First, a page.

February 21, 2012
Following-up on our last post on Tátil Design in Brazil, it’s worth noting that the company has spun off a purpose-driven, social venture consultancy, called Cria. The organization “discovers, develops, and implements new business ideas that create shared value.” Its clients have ranged from corporations, like Coca-Cola, Fanta, and Tim, to the U.S. Department of State‘s Global Partnerships Initiatives, Sec. Hillary Clinton, and Mercy Corps to understand the potential of a sustainability innovation hub in Brazil.
We see the world as interdependent and in a state of constant evolution where our consciousness, and consequently our societal models, develop over time. We seek to accelerate this process by helping people and companies deeply internalize the unique importance of each of their actions.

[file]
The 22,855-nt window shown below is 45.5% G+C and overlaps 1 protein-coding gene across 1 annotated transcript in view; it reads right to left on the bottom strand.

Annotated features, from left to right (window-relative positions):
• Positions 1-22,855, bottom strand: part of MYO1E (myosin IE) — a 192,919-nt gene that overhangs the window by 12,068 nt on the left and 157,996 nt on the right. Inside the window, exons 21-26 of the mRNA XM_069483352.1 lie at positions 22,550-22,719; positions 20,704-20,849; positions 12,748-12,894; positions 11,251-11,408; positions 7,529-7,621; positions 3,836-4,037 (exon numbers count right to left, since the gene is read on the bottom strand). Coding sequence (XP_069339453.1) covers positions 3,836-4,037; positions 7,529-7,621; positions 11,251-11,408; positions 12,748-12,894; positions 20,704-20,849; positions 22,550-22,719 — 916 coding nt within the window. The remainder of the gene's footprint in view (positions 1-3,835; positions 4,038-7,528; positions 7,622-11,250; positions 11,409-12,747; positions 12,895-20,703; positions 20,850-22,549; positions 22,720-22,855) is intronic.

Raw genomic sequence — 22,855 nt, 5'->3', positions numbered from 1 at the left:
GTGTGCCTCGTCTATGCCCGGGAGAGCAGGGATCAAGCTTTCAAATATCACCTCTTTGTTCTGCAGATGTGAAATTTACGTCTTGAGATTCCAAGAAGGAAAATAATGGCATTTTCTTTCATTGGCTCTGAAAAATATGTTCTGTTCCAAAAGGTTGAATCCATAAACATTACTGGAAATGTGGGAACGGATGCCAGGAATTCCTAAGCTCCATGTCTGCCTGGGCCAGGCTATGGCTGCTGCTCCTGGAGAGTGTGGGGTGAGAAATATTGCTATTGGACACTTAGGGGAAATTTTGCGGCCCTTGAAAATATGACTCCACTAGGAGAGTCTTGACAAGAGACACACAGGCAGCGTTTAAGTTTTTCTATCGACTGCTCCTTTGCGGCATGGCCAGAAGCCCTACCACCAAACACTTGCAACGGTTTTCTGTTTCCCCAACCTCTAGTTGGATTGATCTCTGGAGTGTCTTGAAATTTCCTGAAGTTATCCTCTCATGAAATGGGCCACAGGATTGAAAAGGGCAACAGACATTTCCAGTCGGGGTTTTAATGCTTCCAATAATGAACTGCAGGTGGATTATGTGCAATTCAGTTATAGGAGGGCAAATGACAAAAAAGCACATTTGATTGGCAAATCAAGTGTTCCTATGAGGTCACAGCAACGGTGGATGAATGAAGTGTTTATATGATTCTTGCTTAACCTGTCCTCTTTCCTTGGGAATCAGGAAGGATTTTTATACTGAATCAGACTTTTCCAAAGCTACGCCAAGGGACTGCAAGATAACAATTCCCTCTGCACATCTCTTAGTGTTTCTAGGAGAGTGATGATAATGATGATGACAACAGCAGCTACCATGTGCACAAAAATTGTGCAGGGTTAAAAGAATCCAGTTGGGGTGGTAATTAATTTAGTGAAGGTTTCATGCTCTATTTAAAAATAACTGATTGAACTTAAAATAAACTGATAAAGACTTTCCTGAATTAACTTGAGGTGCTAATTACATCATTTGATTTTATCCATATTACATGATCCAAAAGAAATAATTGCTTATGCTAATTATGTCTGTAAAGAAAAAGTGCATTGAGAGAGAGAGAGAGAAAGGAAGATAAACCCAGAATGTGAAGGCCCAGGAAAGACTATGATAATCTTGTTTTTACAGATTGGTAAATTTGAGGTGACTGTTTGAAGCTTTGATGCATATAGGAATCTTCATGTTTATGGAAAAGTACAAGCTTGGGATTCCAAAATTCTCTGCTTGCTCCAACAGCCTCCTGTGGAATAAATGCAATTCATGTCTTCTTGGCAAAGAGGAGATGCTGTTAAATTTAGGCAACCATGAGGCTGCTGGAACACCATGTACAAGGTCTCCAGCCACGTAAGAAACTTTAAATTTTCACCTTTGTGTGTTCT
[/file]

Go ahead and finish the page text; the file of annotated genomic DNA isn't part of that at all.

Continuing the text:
Click here to learn more about Cria.
February 21, 2012
Last year, PublicInterestDesign.org‘s John Cary had the great fortune to speak alongside Fred Gelli, principal of Tátil Design, a large industrial and graphic design firm based in Brazil, with offices in Rio de Janeiro and São Paulo. The two were participants in the Autodesk IDEAS: The Innovation + Design Series, one output of which is a book profiled as one of our earliest posts, here. Gelli and Tátil Design have undertaken many high-profile commissions and clients, but none as great as the brand and identity system for the 2016 Olympic Games in Rio. Above is a subtitled video of the process, including the following words from Gelli.
The logo had to last six years, with strength. It is a logo for the world. When we decided that it had to be a human logo, we knew it had to translate the carioca’s spirit. The embrace was a powerful and symbolic representation, conveying a welcoming feeling. It’s a big embrace. It’s a sculptural logo for a sculptural city.
Click here to learn more about Tátil Design.